the long-since abandoned cemetery was located, and to endeavor to ascertain its history and its condition at the time of Paul Jones's death.

It is situated in an uninviting section of the northeastern quarter of Paris, at the corner of two streets now known as "Rue Grange-auxBelles" and "Rue des Écluses Saint Martin," and covered with buildings, principally of an inferior class. The property at the time of the Admiral's burial belonged to the Government, and was sold to M. Phalipeaux, a building contractor, in 1796. This quarter of the city was known as "le Combat," and the present station of the underground railroad, close to the property, is called "Combat." This name was not chosen, however, on account of the burial there of the most combative of men, but history attributes the term to the fact that this section of Paris was long ago the scene of all the fights in which animals figured— bulls, cocks, dogs, asses, etc.

A street which leads directly to the property and ends there is named Vicq d'Azyr, after Marie Antoinette's physician, a friend of Paul Jones, who attended him and who accompanied Gouverneur Morris on his visit to the Admiral's house when he lay on his deathbed the evening of July 18, 1792. When a person's name is given to a street in Paris, it is generally in a quarter connected with events in his career. It is possible that the distinguished physician's name was given to the street because of its leading to the place which held the remains of his illustrious friend and patient.

Two old maps of the property were finally discovered, one made by M. Jaillot in 1773 and one by M. Verniquet in 1794, showing that the ground consisted of a courtyard with a frontage of about 130 feet upon Rue des Écluses Saint Martin, with an entrance on that street, and a depth of about 90 feet along Rue Grange-aux-Belles. There was a garden in the rear with a frontage of 120 feet on Rue Grange-aux Belles and a depth of 130 feet. The surface of the garden was about 8 feet lower than that of the courtyard, the descent to which was made by a flight of steps. Thirty years later the grade of the street had been changed and the garden had been leveled up even with the courtyard, and the fact seemed to have been lost sight of that there had ever been a cemetery beneath. There were two cross-walks dividing the garden into four squares. The whole property was surrounded by a wall between 6 and 9 feet high. There was a house in the courtyard and a shed, but no buildings in the garden.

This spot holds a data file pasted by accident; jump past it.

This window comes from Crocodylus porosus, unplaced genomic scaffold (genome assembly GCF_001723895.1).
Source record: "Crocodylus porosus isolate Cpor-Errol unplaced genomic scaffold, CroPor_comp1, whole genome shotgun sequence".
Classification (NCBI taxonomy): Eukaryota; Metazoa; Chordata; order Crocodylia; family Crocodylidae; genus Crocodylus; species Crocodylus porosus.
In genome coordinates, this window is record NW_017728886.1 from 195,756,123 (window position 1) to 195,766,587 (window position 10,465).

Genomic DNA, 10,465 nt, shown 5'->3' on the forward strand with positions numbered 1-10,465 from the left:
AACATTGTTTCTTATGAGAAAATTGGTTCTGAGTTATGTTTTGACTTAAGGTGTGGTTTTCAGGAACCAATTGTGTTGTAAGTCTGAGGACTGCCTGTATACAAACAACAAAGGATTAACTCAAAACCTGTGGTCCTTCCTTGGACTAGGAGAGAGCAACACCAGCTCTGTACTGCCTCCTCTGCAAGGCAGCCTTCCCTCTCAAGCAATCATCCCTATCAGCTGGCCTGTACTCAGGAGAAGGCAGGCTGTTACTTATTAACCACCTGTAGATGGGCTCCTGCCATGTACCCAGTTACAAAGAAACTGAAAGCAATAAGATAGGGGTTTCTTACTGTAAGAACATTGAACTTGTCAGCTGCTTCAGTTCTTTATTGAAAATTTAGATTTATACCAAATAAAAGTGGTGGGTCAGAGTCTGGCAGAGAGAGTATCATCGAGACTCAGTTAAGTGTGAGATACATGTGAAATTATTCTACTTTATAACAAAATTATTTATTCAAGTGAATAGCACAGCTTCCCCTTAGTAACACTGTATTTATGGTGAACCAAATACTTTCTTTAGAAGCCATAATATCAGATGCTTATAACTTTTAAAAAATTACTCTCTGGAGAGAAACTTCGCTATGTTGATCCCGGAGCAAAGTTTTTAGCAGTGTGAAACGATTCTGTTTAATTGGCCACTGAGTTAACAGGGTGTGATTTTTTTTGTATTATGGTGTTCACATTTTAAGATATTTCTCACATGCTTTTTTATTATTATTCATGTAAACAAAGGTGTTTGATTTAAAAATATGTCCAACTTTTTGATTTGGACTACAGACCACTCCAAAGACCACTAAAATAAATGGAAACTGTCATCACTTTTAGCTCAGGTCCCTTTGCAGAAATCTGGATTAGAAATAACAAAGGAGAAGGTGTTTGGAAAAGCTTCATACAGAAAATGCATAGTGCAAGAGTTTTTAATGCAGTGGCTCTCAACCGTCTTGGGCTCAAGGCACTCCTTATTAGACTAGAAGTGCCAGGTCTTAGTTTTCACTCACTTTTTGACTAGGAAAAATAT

By a decree of the Government the garden was devoted exclusively to the burial of foreign Protestants. On the 30th of September, 1777, a decree was issued permitting native Protestants to be buried thereafter in the courtyard. This cemetery, as hereinbefore mentioned, was legally closed in January, 1793, but the former custodian, who had become the lessee, and the subsequent owners, who had purchased the